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. Last Updated: 07/27/2016

Kasparov and Deep Blue Draw

World chess champion Garry Kasparov had IBM supercomputer Deep Blue on the ropes Wednesday, but had to settle for a draw, leaving the score even after the fourth game of their six-game match.


Wednesday's marathon draw maintained the high drama of the first three games. Kasparov opened play with another masterful innovation, venturing into an unknown variation of the Slav defense. Deep Blue was immediately forced to retreat, and by the 15th move it appeared that the champion had several fruitful avenues of attack open to him.


On the 25th move, the champion drew gasps from the crowd with a brilliant advance of his rook to the e4 square -- seemingly setting up, in conjunction with his aggressively-placed queen, an attack of Deep Blue's king.


But almost the next instant, Deep Blue suffered a system error and shut down for nearly 15 minutes, sending the Russian flying around the room, stamping his feet and pulling his hair.


The champion fell into time trouble himself after Deep Blue's brief disappearance. Having maintained a leisurely pace for his first 28 moves, Kasparov had to complete a dozen moves in under six minutes. Championship-level players must complete their first 40 moves in two hours.


Kasparov's attack unraveled; Deep Blue recovered. On move 41 it rejected a draw offer, but offered a draw itself on move 50 and was accepted.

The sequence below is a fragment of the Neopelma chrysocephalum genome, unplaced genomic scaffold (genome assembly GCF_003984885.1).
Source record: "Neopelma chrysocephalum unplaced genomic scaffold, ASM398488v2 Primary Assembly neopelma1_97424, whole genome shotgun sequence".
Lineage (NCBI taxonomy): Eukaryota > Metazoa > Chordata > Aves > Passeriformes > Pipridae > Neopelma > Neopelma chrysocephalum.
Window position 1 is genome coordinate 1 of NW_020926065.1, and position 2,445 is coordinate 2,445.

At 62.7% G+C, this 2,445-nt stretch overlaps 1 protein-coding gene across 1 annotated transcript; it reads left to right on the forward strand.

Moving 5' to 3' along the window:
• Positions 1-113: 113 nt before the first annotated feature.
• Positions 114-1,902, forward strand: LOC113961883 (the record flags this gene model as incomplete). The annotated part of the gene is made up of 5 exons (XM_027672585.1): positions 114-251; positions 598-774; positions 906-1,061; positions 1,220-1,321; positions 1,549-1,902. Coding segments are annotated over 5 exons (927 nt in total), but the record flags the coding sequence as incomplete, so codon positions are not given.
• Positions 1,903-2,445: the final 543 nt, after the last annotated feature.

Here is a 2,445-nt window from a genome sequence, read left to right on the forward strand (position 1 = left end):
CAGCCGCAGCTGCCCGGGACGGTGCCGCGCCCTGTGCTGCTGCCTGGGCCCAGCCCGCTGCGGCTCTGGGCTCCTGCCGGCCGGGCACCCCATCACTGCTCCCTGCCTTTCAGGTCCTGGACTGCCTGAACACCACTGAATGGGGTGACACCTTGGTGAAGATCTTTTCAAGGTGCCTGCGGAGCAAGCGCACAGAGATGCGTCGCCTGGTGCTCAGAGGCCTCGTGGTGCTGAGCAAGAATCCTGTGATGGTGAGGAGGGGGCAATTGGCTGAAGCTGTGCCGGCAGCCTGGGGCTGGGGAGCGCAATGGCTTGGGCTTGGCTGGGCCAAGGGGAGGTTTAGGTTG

Computers have the advantage in timed matches because they think so much faster than humans. Deep Blue can consider 50 billion chess positions in three minutes, although it did take nearly 15 minutes to make move 48 of game 2, when it apparently had difficulty accepting that it would be forced to cede a pawn to its human foe.


Like humans, computers play faster in the opening stages of games, when they can rely on preconceived or "book" openings to dictate their moves. Part of Kasparov's strategy has been to stray from known openings in order to slow the computer down.


Master-level players said after the match that Kasparov's dominance of the opening in the last three games indicated the Russian was gaining on the computer after an opening-game loss.


"Garry has been attacking very effectively," said Eric Johnson, an assistant director of the Chess Federation of America. "His creativity is really showing. We all expect him to win."